In India (at least), the British authorities demarcated its borders in a very poor way. For example:

  • Siachen was neither given to Pakistan nor to India.
  • Aksai Chin was not demarcated; they considered the natural elements to be a good boundary between India and China.
  • They took Sikkim from China and put it into India.
  • They didn't demarcate the Indian-Nepalese border.
  • They ended the Indian-Pakistani border at wrong place, (Sir Creek). As this place changes everyday, it was a poor choice to end the border.

Was this simply because demarcating the large territory was a job the British failed to do properly and effectively? Or did the British authorities intentionally create problematic borders in order to obtain some kind of advantage?

Is there any historical evidence like letters between officials that clarify this point? Also, was this done with other countries too?

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    Or is establishing borders difficult?
    – MCW
    Mar 12, 2014 at 13:15
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    -1 "So was this all because the British are poor in geometry" this is no place for rants, the question could have been interesting, but definitely needs a rewording.
    – o0'.
    Mar 12, 2014 at 14:44
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    – Apoorv
    Mar 12, 2014 at 15:17
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    @MonsterTruck: Now; how to come up with a question that the video is the answer to? ;-) Mar 13, 2014 at 0:15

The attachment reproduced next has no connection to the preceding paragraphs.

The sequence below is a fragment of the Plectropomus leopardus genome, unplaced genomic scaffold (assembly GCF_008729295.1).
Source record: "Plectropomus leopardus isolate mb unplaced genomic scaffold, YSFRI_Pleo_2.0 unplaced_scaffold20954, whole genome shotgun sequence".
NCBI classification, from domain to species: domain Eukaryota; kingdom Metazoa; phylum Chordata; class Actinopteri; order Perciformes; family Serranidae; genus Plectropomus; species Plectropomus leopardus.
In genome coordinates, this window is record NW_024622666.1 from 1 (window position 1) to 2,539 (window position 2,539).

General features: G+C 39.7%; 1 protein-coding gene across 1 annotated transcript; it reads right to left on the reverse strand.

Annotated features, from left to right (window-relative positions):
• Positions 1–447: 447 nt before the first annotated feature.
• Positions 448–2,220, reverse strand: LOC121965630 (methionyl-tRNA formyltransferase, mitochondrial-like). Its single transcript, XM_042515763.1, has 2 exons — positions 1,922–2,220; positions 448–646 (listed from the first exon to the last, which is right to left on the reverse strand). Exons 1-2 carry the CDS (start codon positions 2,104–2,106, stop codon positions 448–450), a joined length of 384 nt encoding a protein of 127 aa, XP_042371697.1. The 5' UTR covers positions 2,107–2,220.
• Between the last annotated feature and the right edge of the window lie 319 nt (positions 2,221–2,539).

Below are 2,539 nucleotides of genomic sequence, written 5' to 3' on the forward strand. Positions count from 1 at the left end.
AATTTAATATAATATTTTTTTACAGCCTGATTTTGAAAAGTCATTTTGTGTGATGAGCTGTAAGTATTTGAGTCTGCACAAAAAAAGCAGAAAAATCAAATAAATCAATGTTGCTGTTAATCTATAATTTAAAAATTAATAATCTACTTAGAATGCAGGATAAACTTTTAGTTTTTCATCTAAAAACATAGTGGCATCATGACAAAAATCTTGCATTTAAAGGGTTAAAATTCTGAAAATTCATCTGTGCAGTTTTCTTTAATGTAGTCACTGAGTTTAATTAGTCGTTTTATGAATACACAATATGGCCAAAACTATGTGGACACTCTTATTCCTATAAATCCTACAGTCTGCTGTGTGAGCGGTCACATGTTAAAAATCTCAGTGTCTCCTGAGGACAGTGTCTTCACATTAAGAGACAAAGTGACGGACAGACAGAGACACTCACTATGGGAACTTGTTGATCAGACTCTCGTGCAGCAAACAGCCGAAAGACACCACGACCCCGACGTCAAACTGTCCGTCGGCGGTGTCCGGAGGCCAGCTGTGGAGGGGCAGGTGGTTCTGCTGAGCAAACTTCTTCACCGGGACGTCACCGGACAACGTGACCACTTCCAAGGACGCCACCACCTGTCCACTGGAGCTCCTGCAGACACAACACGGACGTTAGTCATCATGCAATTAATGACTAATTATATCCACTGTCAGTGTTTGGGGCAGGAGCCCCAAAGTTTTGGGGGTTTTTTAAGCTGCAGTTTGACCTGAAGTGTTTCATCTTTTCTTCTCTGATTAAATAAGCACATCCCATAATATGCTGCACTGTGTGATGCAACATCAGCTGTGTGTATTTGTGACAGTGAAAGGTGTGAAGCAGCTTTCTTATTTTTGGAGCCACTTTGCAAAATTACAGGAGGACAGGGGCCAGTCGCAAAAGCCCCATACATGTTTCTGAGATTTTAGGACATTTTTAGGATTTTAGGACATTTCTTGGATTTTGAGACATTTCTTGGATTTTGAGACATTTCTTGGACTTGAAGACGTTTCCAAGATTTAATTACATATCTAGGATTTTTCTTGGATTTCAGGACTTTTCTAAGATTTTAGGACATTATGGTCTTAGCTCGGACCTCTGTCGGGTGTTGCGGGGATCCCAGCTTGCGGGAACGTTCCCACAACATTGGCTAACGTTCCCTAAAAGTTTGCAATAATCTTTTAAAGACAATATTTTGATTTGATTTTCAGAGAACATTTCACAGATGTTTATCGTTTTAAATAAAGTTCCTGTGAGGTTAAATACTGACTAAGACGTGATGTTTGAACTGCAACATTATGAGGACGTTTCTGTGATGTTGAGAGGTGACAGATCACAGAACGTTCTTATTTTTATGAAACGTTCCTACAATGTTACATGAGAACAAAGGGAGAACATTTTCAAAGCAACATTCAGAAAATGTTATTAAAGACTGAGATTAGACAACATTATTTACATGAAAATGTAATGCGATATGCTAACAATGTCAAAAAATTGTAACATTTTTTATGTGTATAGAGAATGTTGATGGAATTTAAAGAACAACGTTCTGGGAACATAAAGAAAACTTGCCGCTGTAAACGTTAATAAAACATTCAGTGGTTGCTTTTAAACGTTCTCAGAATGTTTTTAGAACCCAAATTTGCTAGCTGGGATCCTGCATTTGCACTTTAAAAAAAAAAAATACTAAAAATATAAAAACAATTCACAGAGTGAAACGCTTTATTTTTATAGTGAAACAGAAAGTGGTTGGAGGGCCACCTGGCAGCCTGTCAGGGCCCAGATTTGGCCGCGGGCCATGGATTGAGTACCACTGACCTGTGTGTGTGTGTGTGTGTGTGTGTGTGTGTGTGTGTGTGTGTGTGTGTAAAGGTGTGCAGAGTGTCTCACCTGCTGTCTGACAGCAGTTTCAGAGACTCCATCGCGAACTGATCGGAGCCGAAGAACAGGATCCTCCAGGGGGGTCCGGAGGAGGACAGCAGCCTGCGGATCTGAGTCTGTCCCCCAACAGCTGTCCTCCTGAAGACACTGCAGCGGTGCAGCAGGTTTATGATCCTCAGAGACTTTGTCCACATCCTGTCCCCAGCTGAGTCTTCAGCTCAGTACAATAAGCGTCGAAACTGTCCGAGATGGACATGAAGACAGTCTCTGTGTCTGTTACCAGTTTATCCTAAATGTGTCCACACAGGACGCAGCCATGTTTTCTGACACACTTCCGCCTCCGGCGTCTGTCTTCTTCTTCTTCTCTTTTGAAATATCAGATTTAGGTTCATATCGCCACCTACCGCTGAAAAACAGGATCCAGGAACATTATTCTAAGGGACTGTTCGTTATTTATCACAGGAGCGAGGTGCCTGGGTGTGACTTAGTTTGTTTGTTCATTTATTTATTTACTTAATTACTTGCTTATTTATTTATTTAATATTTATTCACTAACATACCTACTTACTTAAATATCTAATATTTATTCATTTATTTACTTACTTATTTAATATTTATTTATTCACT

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    Totally not a rant, sure...
    – o0'.
    Mar 13, 2014 at 9:52

2 Answers 2


It is difficult to prove a negative (that Britain did not intentionally create problematic borders), but there are good reasons to believe that there was no conspiracy to create problematic borders. To support my claim, I mainly draw upon an excellent summary given by Chester, and the "Problems in the process" section of the Wikipedia article on the Radcliffe line. Notably, Chester has since written a book on this subject, which I have not read.

The border demarcation was done by two commissions, each chaired by Sir Cyril Radcliffe, and each commission contained two representatives from Indian National Congress and two from the Muslim League. Since Congress and the Muslim League had generally hostile relations and were typically deadlocked, the decision-making power rested with Radcliffe. If the British government conspired to create problematic borders, then either 1) Radcliffe would have known and implemented the plan, or 2) the British government would have intentionally created a situation in which the commissions would fail to properly demarcate the borders. Radcliffe destroyed all his papers relating to the commissions, but we have information from other sources on how they were carried out.